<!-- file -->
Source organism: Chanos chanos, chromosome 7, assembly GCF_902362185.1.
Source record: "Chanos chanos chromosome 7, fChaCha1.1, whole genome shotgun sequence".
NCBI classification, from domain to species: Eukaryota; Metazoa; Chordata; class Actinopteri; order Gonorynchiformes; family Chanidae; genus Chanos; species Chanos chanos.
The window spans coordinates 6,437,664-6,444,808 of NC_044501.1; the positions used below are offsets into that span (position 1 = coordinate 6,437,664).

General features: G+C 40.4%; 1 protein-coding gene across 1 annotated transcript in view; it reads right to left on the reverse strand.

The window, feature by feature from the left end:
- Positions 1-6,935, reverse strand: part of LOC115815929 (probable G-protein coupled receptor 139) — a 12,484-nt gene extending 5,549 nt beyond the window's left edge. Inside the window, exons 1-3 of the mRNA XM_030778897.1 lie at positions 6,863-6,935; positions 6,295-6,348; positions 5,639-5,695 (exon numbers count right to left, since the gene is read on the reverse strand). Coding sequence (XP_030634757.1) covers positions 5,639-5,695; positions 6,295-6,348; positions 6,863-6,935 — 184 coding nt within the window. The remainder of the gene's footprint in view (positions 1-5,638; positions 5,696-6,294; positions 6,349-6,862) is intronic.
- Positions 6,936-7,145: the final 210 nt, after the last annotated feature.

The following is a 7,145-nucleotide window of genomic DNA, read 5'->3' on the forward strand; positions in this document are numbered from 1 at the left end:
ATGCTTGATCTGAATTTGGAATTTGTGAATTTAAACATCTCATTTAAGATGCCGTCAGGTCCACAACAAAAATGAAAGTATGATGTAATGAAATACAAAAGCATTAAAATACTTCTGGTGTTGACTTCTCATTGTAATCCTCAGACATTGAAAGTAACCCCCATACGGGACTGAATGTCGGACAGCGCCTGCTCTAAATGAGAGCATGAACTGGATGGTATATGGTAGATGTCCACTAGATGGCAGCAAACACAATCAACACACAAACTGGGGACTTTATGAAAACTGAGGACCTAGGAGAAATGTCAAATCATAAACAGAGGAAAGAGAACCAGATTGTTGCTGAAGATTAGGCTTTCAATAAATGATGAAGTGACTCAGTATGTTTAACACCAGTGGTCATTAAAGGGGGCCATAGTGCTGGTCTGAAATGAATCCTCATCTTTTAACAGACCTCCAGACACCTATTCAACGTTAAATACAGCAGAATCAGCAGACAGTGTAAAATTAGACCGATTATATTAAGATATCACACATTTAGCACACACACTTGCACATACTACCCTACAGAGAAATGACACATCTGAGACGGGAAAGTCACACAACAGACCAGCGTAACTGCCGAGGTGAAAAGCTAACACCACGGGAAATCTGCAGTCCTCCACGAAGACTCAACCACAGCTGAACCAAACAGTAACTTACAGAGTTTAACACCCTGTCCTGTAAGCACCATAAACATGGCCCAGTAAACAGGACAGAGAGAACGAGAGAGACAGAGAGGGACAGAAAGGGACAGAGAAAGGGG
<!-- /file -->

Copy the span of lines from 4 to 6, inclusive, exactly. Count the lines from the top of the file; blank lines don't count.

The window spans coordinates 6,437,664-6,444,808 of NC_044501.1; the positions used below are offsets into that span (position 1 = coordinate 6,437,664).

General features: G+C 40.4%; 1 protein-coding gene across 1 annotated transcript in view; it reads right to left on the reverse strand.

The window, feature by feature from the left end: